When it comes to nations with a loud and proud approach to native cultural music, most people around the world think of the lively Caribbean island nation of Jamaica. Steel drums, Reggae, and boisterous festivals are commonplace in Jamaica. As a result, it is hard to imagine there is a place that can rival Jamaica’s festive atmosphere. Tucked away in the Indian Ocean, however, the small island of La Reunion has the musical power to challenge Jamaica’s prowess.
In order for cultural music to take hold and become noticed around the globe, though, it requires the hard work and dedication of a select few who believe that hidden gems should be shared with the wider world. The Indian Ocean Music Market (IOMMA) was created in 2010 to serve that exact purpose.

IOMMA’s Beginnings and Inspiration

IOMMA

2013 IOMMA participants. Photo: Fatch

Creole culture is one of the most unique on planet Earth. In countries around the globe, there are Creole cultures that not only share commonalities across thousands of miles, but also have their own qualities that make them unique. IOMMA was started in 2010 to help bring together Creole musicians throughout the region, establishing a connection between Creoles on the African mainland with those located throughout the Indian Ocean and as far away as Australia.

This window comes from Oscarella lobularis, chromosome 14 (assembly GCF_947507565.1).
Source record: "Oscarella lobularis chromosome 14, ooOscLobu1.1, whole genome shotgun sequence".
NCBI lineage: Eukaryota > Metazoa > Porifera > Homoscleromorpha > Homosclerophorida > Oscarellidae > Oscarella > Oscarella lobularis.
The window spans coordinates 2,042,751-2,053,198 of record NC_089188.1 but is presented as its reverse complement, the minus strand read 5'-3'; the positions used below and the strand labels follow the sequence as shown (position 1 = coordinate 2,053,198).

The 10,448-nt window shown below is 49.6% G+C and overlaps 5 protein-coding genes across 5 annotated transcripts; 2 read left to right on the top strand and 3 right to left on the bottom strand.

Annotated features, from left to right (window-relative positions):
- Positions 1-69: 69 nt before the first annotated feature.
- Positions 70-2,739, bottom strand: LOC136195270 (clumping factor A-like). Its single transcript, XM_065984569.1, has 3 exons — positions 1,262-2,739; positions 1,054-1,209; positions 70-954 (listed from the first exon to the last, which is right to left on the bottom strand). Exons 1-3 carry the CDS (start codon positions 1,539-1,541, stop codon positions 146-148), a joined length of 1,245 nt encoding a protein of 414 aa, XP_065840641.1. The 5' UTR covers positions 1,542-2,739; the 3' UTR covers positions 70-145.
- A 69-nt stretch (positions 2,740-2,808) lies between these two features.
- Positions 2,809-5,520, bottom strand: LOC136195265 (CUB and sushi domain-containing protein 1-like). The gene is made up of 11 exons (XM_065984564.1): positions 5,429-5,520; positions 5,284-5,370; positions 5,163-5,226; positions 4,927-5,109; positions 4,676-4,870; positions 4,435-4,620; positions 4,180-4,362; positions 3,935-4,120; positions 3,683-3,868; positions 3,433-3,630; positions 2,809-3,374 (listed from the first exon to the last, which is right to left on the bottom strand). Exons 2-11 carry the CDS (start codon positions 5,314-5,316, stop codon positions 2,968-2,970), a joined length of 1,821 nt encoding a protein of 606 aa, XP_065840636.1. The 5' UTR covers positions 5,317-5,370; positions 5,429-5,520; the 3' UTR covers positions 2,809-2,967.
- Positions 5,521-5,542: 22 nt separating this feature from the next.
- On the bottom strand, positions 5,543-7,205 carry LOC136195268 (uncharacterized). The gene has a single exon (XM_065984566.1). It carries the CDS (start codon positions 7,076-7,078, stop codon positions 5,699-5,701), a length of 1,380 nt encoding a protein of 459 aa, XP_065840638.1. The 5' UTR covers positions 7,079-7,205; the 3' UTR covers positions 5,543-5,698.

The inspiration behind the founding of IOMMA was the promotion of one of Creole culture’s greatest characteristics: unique music and the local musicians responsible for its creation. IOMMA hosts an annual conference and numerous panel discussions each year aimed at tackling problems facing Creole musicians.
Issues IOMMA works to meet head on include the promotion of local music and musicians, cultural cooperation between the countries of the Indian Ocean region, organizing festivals and tours, and challenges in expanding the growth of different genres such as jazz or electro.
The specific goals of IOMMA include the following long term objectives:

  • Developing a regional network connecting artists and professionals in the music industry throughout the Indian Ocean.
  • Hosting seminars, training sessions, and the general exchange of professional expertise amongst those in the Indian Ocean music industry.
  • Help local and regional musicians grow their networks throughout the Indian Ocean and around the globe.

Achieving its Goals

Vision can only take a programme so far; at some point there needs to be a clear road map for achieving goals in order to consider IOMMA’s mission accomplished. In order to meet its goals, IOMMA works to create a level playing field for musicians from Creole cultures both large and small, across all genres of music whether it is modern or traditional.
IOMMA works to achieve its goals through three means: conferences and workshops, one-on-ones, and showcases. The organization hosts conferences and workshops on a regular basis aimed at putting a panel of music professionals in front of issues facing the industry and working to propose solutions to the problems facing the growth of Indian Ocean music.